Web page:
I don’t often read Brian Hibbs’s Tilting at Windmills column, even though it’s usually very informative, but his latest one takes stock of the retailing landscape and, as usual, predicts dire things. Hibbs has been tilting at this particular windmill for years, but while he writes things that seem very accurate and he always seeks out other opinions, how often can someone cry wolf about the state of the industry before we start ignoring him? If Hibbs has predicting the collapse of the direct market for over a decade and the direct market steadfastly refuses to collapse, do we really have to listen to him?
Well, sure. I mean, he has to be right one of these days! But even without joking, Hibbs’s columns are worth reading because they give a general sense of how retailers are faring in today’s comics market, and why they might have some complaints. Hibbs always points out that comics as an art form are doing fairly well, it’s just that the direct market’s over-reliance on Marvel and DC and, especially, the event comics from Marvel and DC, might not be healthy. He points out that in January, there are slightly over 1100 solicited periodical comic books. Almost 700 of those are variant covers. There are SEVENTEEN VARIANT COVERS for War of the Realms #1. That’s insane. Sorry, I don’t think I made my point well enough. THAT’S GODDAMNED MOTHERFUCKING SMEAR-SHIT-ON-THE-WALLS INSANE. Somebody – Quesada, perhaps, or someone else in charge – should be lined up against a wall and shot for making that decision. It’s a five-dollar comic, too, so there’s that.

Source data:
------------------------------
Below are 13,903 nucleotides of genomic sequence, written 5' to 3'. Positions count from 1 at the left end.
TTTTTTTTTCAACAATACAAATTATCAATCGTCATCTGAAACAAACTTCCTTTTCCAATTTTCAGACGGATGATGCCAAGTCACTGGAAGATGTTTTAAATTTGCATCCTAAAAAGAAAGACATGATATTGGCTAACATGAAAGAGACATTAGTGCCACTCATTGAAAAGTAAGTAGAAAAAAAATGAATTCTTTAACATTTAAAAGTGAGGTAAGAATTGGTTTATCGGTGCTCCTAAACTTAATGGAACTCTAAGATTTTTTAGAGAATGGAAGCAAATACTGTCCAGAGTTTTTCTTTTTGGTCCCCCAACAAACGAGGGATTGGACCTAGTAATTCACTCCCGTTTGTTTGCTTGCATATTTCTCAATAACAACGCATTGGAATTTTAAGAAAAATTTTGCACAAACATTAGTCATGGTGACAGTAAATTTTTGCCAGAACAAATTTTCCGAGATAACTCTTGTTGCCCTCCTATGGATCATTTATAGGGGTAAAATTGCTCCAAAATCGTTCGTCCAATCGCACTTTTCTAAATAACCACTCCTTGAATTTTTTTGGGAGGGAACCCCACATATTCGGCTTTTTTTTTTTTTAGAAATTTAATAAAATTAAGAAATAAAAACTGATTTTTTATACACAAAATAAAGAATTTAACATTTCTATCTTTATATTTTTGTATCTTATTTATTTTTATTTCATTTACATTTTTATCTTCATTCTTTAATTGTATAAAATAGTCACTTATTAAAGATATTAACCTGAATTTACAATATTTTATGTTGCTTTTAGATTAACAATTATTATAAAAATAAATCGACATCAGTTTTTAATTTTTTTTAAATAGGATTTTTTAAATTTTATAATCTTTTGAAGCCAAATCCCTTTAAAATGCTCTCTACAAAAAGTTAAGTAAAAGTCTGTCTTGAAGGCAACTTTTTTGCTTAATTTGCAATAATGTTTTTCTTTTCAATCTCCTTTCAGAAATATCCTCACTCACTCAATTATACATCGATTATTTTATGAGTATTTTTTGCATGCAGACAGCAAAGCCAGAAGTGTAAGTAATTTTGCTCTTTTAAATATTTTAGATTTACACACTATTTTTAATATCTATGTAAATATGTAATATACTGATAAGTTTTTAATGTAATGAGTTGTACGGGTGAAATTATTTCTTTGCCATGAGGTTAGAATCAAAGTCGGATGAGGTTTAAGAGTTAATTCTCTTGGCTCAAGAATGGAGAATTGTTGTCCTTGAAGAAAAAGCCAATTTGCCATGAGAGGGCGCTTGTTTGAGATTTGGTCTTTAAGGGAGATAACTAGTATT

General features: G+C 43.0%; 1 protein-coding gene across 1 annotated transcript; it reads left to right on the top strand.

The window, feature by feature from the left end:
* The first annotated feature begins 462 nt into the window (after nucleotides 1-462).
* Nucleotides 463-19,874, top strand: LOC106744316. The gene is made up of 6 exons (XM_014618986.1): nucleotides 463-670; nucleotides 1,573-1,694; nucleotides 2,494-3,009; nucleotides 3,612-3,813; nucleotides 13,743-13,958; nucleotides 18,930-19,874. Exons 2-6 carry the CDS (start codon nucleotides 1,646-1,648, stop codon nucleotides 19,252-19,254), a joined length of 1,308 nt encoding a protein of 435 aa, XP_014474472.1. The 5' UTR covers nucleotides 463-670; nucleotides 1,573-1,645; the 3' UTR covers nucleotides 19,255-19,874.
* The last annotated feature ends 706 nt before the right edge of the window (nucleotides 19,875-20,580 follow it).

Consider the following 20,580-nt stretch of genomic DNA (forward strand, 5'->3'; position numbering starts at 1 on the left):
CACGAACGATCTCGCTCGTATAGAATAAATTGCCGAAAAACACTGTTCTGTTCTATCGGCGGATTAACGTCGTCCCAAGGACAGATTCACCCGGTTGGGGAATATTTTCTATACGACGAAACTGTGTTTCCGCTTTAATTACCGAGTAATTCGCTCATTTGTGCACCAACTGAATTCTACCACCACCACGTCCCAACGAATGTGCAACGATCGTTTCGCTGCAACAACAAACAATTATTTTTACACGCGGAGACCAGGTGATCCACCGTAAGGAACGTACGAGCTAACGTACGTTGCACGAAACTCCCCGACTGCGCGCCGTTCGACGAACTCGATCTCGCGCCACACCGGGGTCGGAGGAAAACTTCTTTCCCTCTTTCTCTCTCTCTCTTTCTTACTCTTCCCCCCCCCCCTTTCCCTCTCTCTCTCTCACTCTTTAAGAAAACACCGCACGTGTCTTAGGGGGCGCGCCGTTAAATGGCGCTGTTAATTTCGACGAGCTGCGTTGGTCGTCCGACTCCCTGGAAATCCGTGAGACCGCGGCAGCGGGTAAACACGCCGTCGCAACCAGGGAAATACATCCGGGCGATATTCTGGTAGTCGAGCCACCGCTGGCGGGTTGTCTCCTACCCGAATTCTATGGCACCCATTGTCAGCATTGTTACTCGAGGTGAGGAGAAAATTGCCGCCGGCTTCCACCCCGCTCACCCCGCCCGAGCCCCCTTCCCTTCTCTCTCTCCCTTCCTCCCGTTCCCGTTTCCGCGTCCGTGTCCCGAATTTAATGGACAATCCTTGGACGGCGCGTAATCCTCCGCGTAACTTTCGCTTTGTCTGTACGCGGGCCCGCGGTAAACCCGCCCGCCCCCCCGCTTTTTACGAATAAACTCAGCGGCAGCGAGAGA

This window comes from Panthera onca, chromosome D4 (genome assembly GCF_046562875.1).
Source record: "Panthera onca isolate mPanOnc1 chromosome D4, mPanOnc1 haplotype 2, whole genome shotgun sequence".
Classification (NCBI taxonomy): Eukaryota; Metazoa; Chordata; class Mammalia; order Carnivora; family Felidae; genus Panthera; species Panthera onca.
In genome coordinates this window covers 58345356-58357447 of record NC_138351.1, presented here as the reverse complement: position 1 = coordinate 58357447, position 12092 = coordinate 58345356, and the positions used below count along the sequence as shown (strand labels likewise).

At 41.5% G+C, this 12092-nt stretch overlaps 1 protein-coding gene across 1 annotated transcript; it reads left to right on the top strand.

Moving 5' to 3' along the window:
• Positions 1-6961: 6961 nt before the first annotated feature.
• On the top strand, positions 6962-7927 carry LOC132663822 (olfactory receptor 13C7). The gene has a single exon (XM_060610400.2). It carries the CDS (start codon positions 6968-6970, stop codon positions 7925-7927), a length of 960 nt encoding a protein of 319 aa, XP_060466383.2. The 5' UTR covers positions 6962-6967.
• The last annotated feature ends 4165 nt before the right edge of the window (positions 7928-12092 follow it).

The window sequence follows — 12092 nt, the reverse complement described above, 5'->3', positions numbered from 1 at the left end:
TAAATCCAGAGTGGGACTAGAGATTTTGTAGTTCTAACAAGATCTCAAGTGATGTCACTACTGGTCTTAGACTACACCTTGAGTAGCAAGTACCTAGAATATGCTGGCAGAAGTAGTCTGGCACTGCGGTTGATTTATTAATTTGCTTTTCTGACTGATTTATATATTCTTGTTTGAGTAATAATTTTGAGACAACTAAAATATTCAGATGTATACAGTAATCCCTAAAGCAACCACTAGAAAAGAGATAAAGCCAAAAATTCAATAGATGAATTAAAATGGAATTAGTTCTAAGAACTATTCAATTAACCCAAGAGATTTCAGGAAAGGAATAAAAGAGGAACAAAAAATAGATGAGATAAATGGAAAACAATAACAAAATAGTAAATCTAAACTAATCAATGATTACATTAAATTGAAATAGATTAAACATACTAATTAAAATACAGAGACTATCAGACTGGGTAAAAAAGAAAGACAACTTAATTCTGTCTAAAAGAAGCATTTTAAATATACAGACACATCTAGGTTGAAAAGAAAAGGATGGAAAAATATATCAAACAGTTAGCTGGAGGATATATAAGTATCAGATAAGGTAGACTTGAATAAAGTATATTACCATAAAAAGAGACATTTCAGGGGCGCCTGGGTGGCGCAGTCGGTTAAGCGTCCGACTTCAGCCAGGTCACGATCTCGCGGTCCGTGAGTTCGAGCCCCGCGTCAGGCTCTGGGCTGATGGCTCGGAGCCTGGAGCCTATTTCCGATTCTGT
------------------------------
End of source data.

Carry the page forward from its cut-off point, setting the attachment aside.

Hibbs goes on to quote several well-known retailers who are suffering through anxiety right now, although curiously he doesn’t quote my retailer, who never seems to suffer any anxiety (he doesn’t like the stupid way he has to get comics from Diamond, but he does fine in the market, it seems). He points out that Marvel and DC don’t really have much incentive to change their crossover-and-variant-cover-and-#1-relaunch madness, and their parent companies often wonder why they’re even in the comics business. He offers up the usual things, like Marvel and DC squeezing their shrinking customer base so their profits look healthy but aren’t really, and while he doesn’t offer very good solutions, he feints that way a little bit. He implies what I’m about to state outright, so here it is:
This is all your fault.
Yes, you. You and me, I suppose, but I’m far less at fault than a lot of people. In fact, given what I know about some of the people here, we’re all probably less at fault than a lot of people. But it’s still our fault. I’ve written this before, but it’s still true: the only way to change the industry so it doesn’t suck is to make it so the companies have no choice but to change. If they can still make money using an antiquated system, they’re going to use an antiquated system. Such is the way of humans. Such is the way of big corporations. Forward-thinking humans and forward-thinking corporations are few and far between. DC and Marvel have absolutely no reason to change what they’re doing, and retailers won’t change anything. Despite the fact that Diamond has a monopoly and retailers are their true customers, ultimately it’s the readers who decide what gets published. If the retailers change their buying habits from Diamond because of what the readers tell them, then Marvel and DC will change their publishing habits based on what Diamond tells them. It’s just that simple.